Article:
Tower of Babel deals with Batman‘s perceived betrayal to the superhuman community by keeping and concealing hidden records concerning the strengths and weaknesses of his allies in the JLA, which include plans to neutralize his allies in a fight. His files are stolen by the criminal mastermind Ra’s al Ghul, who uses them to defeat the League through a coordinated attack in order to prevent them from interfering with his latest scheme, the reduction of the global population.

There appears to be a lot of pent-up rage in Affleck’s Bruce Wayne, but it sounds like all that he wants to do is find the key to defeating the heir-apparent to the “most powerful being on the planet” title… and then retire to the Batcave for a Bat-beer. Corollary to this thought, I can’t help but wonder if we will see Batman taking notes on other members of the League (as we meet them) and compiling methods to best neutralize them, as well. As much as I think I’d enjoy a live-action take on “Tower of Babel,”” I think that we will see the League taking on Thanos Darkseid as the main villain of the Justice League movie.

Something else just dawned on me about the Clark Kent/Superman side of the equation… and I’m a little bothered by the fact that it didn’t occur to me sooner. I’ve seen this trailer before:

…but I didn’t think of it in the same comic book terms as I did the Bruce Wayne one. Until now. Listening to Clark and Perry’s discussion after watching the Bruce Wayne clip, I was almost immediately reminded of Man of Steel #3 (1986) in which Superman goes to Gotham City to take on – and take down – a certain “bat vigilante”:


Let’s just say that their first meeting was “strained,” at best. It was also very well written and included a couple of twists that made the not-quite-a-team-up work under the tense conditions. Clark’s comments in the trailer seem to resonate with one of Superman’s internal monologues from MoS 3, in which Superman goes over what he knows about Batman.

As I said, just a couple of quick thoughts. What do you think?

Four-Color Coverage: Movie and TV Costume Updates

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Comic Book Resources’ Spinoff Online column has scored some new information about the costumes that will be seen in the upcoming Green Lantern movie and Wonder Woman television show:

New Green Lantern Images Show Ryan Reynolds In Full CG Suit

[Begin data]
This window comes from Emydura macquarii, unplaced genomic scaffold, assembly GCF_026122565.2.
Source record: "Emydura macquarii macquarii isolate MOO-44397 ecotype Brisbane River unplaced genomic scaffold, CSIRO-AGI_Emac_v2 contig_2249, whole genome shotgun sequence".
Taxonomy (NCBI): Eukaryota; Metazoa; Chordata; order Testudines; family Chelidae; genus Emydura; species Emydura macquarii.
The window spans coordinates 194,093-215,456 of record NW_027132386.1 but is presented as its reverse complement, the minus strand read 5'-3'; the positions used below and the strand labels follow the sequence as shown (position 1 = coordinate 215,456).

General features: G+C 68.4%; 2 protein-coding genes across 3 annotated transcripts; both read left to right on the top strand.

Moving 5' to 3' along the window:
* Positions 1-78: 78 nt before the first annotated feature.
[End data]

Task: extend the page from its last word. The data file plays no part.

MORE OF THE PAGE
NBC’s Wonder Woman Will Wear Three Different Costumes

Click the above items for more details.

Four-Color Coverage: Wonder Woman costume shot

news, television No Comments

Last week, DC Comics’ “The Source” blog posted an entry with the first picture of Adrianne Palicki in her costume for the upcoming Wonder Woman television series:

It appears to be a melding of the traditional costume with the new comics version, as designed by Jim Lee.

In the week since this hit the Internet, there have been MANY comments – pro and con – about it. On the whole, I’m okay with it. I will agree with some commenters that the color palette for the pants may be a little “bright.”  But, it’s also a studio shot; it could look entirely different by the time the show hits the air and/or when it’s being shot against scenery and not just a blank white wall.

Four-Color Coverage: 10 Mandates for a Kick-Ass Wonder Woman TV Show

television No Comments

Scott Thill wrote an article for Wired‘s Underwire column, outlining not only what he thinks is needed to bring a new Wonder Woman television show to the air, but also things that might make a modern interpretation of the character more interesting and appealing.

Read the full article here.

Four-Color Coverage: “And back again…!”

conventions, movies, news, television No Comments

Sunday – 31 October 2010
It’s literally been more than a month of Sundays (07 Sept 2010) since I’ve posted here.  I have a draft of a post from a few weeks back that may still see the light of day, but we’ll see how that goes…

In the past month-and-a-half, 4CC (and my other sites) have changed hosting companies. The overall transition has been rather painless, but making sure that all of the behind-the-scenes details have been taken care of has been a slow process. (It’s been slow mostly due to the fact that I have had other things that were a bit higher priority on my docket.)

In the past nearly-eight weeks, there have been a lot of good books that have hit the shelves. There have also been some good features on the big and small screens. I hope to touch on some of them in the next week or two.  In the mean time, here are a few tide-me-overs:

And that’s it for now!